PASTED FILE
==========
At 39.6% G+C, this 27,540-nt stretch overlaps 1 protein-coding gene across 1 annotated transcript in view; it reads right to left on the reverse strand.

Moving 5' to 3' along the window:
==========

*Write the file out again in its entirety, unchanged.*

At 39.6% G+C, this 27,540-nt stretch overlaps 1 protein-coding gene across 1 annotated transcript in view; it reads right to left on the reverse strand.

Moving 5' to 3' along the window: